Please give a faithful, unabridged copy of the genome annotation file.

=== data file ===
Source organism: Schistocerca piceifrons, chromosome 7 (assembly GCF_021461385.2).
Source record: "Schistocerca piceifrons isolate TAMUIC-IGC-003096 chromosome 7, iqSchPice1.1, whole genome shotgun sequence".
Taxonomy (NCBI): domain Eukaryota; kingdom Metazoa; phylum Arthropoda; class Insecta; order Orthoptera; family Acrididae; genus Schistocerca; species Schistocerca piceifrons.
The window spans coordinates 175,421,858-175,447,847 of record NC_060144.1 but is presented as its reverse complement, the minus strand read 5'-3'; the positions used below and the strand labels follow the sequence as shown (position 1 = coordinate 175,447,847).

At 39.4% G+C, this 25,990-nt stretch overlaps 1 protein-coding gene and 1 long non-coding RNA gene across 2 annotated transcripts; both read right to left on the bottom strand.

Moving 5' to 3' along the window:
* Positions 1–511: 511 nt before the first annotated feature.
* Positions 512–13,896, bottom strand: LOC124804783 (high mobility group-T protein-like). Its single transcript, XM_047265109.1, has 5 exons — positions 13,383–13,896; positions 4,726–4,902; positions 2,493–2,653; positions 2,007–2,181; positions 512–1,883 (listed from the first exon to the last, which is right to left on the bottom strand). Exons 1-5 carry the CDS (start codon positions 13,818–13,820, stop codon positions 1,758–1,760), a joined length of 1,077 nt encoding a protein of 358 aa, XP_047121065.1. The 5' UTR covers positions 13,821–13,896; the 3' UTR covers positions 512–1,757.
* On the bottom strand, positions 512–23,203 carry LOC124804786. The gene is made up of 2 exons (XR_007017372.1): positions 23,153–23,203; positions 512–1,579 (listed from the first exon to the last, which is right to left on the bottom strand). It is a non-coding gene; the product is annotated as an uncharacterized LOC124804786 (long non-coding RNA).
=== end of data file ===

Source organism: Schistocerca piceifrons, chromosome 7 (assembly GCF_021461385.2).
Source record: "Schistocerca piceifrons isolate TAMUIC-IGC-003096 chromosome 7, iqSchPice1.1, whole genome shotgun sequence".
Taxonomy (NCBI): domain Eukaryota; kingdom Metazoa; phylum Arthropoda; class Insecta; order Orthoptera; family Acrididae; genus Schistocerca; species Schistocerca piceifrons.
The window spans coordinates 175,421,858-175,447,847 of record NC_060144.1 but is presented as its reverse complement, the minus strand read 5'-3'; the positions used below and the strand labels follow the sequence as shown (position 1 = coordinate 175,447,847).

At 39.4% G+C, this 25,990-nt stretch overlaps 1 protein-coding gene and 1 long non-coding RNA gene across 2 annotated transcripts; both read right to left on the bottom strand.

Moving 5' to 3' along the window:
* Positions 1–511: 511 nt before the first annotated feature.
* Positions 512–13,896, bottom strand: LOC124804783 (high mobility group-T protein-like). Its single transcript, XM_047265109.1, has 5 exons — positions 13,383–13,896; positions 4,726–4,902; positions 2,493–2,653; positions 2,007–2,181; positions 512–1,883 (listed from the first exon to the last, which is right to left on the bottom strand). Exons 1-5 carry the CDS (start codon positions 13,818–13,820, stop codon positions 1,758–1,760), a joined length of 1,077 nt encoding a protein of 358 aa, XP_047121065.1. The 5' UTR covers positions 13,821–13,896; the 3' UTR covers positions 512–1,757.
* On the bottom strand, positions 512–23,203 carry LOC124804786. The gene is made up of 2 exons (XR_007017372.1): positions 23,153–23,203; positions 512–1,579 (listed from the first exon to the last, which is right to left on the bottom strand). It is a non-coding gene; the product is annotated as an uncharacterized LOC124804786 (long non-coding RNA).